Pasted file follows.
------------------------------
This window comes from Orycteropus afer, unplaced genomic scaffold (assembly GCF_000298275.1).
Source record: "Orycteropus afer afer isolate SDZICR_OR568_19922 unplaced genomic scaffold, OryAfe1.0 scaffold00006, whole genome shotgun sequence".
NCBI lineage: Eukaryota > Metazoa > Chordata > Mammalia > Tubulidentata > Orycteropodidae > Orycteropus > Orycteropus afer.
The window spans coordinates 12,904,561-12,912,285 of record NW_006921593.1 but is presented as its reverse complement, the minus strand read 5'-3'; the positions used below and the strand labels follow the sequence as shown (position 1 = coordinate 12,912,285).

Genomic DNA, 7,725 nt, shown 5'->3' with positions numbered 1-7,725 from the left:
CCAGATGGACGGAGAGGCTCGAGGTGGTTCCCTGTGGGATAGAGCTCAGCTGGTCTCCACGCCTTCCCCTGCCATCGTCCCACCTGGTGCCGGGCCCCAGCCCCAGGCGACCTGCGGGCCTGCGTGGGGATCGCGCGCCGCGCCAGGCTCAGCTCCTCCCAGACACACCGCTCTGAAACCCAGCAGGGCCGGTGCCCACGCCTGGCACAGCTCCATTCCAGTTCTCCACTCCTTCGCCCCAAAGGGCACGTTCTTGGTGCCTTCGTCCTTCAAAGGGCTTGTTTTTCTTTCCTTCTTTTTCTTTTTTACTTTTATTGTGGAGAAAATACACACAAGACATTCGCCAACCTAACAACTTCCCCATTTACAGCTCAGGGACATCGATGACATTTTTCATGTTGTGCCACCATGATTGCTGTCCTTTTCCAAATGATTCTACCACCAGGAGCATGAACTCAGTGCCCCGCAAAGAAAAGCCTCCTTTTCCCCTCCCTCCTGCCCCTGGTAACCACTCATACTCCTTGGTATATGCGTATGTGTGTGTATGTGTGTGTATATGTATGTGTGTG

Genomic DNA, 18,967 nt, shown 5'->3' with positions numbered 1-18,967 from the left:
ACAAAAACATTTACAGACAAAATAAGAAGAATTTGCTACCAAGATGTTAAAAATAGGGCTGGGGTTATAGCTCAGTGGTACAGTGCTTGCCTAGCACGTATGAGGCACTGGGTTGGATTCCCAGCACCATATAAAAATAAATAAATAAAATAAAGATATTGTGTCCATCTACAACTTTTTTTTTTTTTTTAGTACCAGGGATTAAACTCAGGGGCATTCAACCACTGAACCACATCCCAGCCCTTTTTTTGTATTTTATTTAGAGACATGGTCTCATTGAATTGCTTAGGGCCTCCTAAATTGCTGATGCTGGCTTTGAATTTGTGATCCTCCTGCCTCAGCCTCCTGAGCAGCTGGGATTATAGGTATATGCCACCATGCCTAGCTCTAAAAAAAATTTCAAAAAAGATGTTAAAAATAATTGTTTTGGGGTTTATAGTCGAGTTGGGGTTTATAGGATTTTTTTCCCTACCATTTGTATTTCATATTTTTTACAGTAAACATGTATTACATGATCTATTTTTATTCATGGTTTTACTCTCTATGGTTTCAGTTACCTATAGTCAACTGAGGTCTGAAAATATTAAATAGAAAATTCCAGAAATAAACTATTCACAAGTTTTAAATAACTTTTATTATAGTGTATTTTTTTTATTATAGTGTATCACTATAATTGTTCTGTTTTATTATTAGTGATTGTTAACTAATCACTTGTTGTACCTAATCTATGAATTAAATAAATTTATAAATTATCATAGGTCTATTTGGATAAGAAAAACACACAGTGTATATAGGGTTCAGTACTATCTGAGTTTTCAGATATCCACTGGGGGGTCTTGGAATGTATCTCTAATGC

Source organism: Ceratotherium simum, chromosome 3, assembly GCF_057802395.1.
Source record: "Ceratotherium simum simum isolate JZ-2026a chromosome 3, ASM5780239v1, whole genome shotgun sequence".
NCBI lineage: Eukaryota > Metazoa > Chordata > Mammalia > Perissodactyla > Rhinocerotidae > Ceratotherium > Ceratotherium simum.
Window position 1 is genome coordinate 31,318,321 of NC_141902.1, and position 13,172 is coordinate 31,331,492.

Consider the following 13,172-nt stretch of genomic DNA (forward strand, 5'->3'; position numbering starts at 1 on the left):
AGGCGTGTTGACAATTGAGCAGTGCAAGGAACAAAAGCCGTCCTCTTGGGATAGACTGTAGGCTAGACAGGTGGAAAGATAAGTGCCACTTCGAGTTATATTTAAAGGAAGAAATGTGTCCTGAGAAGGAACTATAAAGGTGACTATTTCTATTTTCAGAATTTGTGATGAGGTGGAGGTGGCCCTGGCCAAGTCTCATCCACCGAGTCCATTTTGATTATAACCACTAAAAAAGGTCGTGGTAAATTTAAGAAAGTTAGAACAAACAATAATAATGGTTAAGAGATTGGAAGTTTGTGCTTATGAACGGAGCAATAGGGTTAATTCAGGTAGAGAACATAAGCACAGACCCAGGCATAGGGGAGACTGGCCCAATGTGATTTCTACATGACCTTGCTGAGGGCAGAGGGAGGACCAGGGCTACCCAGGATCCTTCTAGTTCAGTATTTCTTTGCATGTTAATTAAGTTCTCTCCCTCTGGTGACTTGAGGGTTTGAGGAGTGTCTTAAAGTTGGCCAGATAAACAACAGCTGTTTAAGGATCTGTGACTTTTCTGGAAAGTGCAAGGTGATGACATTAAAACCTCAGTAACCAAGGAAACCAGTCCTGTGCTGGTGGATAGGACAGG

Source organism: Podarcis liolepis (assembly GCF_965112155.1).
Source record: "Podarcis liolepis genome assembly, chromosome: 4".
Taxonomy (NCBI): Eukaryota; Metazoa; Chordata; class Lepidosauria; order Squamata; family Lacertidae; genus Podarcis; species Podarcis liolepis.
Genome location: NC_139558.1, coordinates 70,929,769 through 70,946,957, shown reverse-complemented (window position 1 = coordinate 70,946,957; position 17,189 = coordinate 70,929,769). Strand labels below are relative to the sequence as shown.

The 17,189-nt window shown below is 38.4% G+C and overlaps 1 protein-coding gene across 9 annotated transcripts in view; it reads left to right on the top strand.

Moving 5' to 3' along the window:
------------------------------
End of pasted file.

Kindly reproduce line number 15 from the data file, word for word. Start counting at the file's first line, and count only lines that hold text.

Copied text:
Source organism: Podarcis liolepis (assembly GCF_965112155.1).